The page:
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Friday, July 18, 2014

Sorry, NC

The literary community of NC was outraged by an amateur poet being appointed as laureate. She quickly resigned before even really taking the post. But I wonder whether the pro who was laureate before is also not an amateur:

"Joan and I were in Raleigh together
for the first time to take the tour
for new vista volunteers
at North Carolina’s Central Prison..."

Ouch. It's fine to use seemingly plain language, etc... but no rhythm, nothing going on in the language. This kind of writing just causes physical pain to me. From my vantage point the other woman appointed carelessly by the governor is not much worse:

"I’m grateful for my car, he says,
voice raspy with hard living.
Tossed on the seat, a briefcase
covered with union stickers,
stuffed with unemployment forms,
want ads, old utility bills,
birth certificate, school application
papers for the skinny ten-year-old
sitting beside him who loves baseball..."

More is going on in her language, actually. It's not exactly good, but it's salvageable, with some concreteness there at least.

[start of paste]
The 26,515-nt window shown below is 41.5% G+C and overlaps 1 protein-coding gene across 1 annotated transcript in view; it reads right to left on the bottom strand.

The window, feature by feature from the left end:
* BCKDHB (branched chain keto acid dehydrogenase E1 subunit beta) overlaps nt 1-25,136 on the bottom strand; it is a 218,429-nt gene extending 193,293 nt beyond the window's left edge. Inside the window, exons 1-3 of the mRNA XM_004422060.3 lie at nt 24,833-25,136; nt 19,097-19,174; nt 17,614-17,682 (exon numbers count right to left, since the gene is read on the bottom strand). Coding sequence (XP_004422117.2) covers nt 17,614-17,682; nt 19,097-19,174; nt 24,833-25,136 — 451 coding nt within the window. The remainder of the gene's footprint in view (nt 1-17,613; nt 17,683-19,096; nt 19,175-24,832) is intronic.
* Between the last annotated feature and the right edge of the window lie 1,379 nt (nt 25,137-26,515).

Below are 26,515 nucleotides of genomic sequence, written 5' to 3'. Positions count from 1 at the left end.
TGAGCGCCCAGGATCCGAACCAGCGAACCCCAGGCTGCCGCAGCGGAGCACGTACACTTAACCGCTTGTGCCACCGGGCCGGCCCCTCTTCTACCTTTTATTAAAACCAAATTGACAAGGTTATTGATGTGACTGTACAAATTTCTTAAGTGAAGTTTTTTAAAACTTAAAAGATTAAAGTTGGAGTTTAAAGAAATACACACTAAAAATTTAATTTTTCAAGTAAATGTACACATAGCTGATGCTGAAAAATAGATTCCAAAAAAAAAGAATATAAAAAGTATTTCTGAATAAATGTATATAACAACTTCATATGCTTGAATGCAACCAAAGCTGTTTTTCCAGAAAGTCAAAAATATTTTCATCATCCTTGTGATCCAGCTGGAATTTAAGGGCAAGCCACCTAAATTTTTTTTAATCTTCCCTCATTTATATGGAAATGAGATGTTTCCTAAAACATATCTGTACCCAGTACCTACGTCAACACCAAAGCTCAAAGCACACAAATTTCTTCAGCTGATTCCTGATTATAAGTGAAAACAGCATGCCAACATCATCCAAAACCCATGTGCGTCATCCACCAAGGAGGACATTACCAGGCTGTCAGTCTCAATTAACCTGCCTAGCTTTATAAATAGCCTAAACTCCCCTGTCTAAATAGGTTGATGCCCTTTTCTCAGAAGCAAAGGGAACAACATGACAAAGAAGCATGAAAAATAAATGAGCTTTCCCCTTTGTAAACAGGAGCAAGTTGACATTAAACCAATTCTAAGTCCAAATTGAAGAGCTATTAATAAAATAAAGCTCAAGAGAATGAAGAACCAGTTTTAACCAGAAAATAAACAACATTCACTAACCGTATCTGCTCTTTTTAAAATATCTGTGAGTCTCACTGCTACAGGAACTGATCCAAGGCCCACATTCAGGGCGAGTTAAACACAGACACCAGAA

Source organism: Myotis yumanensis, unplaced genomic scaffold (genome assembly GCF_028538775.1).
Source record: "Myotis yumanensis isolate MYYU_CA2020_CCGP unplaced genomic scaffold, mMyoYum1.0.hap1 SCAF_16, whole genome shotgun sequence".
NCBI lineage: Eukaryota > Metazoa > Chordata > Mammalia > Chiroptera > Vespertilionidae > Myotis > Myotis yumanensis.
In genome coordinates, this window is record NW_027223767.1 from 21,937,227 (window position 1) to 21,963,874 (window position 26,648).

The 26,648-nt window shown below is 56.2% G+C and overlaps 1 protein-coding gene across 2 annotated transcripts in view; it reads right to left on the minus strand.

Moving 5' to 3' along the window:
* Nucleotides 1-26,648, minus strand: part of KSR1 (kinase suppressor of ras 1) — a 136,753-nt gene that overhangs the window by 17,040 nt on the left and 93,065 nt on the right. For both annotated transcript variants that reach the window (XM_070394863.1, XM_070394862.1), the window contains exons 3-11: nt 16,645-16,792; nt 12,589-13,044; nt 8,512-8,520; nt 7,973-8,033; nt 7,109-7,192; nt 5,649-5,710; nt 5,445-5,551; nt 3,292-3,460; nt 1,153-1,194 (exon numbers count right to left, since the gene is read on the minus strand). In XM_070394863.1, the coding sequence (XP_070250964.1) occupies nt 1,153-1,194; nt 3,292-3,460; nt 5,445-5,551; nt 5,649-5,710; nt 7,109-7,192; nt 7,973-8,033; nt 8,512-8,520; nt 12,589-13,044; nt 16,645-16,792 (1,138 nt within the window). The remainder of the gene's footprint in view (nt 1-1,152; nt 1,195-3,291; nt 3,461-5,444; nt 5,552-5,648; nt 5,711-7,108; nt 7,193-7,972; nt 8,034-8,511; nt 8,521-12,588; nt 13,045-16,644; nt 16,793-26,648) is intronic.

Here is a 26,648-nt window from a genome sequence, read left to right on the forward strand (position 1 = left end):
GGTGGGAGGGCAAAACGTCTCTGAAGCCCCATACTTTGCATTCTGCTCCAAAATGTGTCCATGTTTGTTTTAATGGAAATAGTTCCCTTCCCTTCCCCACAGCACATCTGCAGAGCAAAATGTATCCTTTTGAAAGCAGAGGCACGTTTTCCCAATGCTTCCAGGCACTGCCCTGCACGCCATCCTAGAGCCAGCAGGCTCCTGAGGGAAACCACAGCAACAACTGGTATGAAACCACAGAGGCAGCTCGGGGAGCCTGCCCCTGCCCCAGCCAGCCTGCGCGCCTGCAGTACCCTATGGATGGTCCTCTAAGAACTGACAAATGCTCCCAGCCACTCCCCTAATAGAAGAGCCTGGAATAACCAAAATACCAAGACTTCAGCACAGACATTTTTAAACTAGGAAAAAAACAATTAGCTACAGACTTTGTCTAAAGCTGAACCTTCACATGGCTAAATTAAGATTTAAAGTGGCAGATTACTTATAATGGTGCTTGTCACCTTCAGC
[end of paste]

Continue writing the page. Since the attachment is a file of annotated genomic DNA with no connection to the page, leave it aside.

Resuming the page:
Sorry, NC.


Anonymous said...

Both poems sound like they would get first prizes at a Soviet poetry competition. A lot of very earnest class consciousness and a profound aversion to poetic form.

Jonathan said...

I love that comment. That's exactly it. Note to the earnestness of dismissing one because she's not a professional poetry educator, etc...

Hermagoras said...

Bathanti is not great, and his rhythm is often a bit slack, but his poems are mostly much better than that little section. Examples:
Jesus Meets the Women

The City Jail


Land of Amnesia

Jonathan said...

Sorry, the first requirement for a poet is a sense of language. You don't write "In the heart of downtown Pittsburgh." That's tourist manual or real estate language. It's dead Soviet poetry contest language. This person teaches poetry?

Anonymous said...

" You don't write "In the heart of downtown Pittsburgh." That's tourist manual or real estate language."

- Hilarious. :-)))))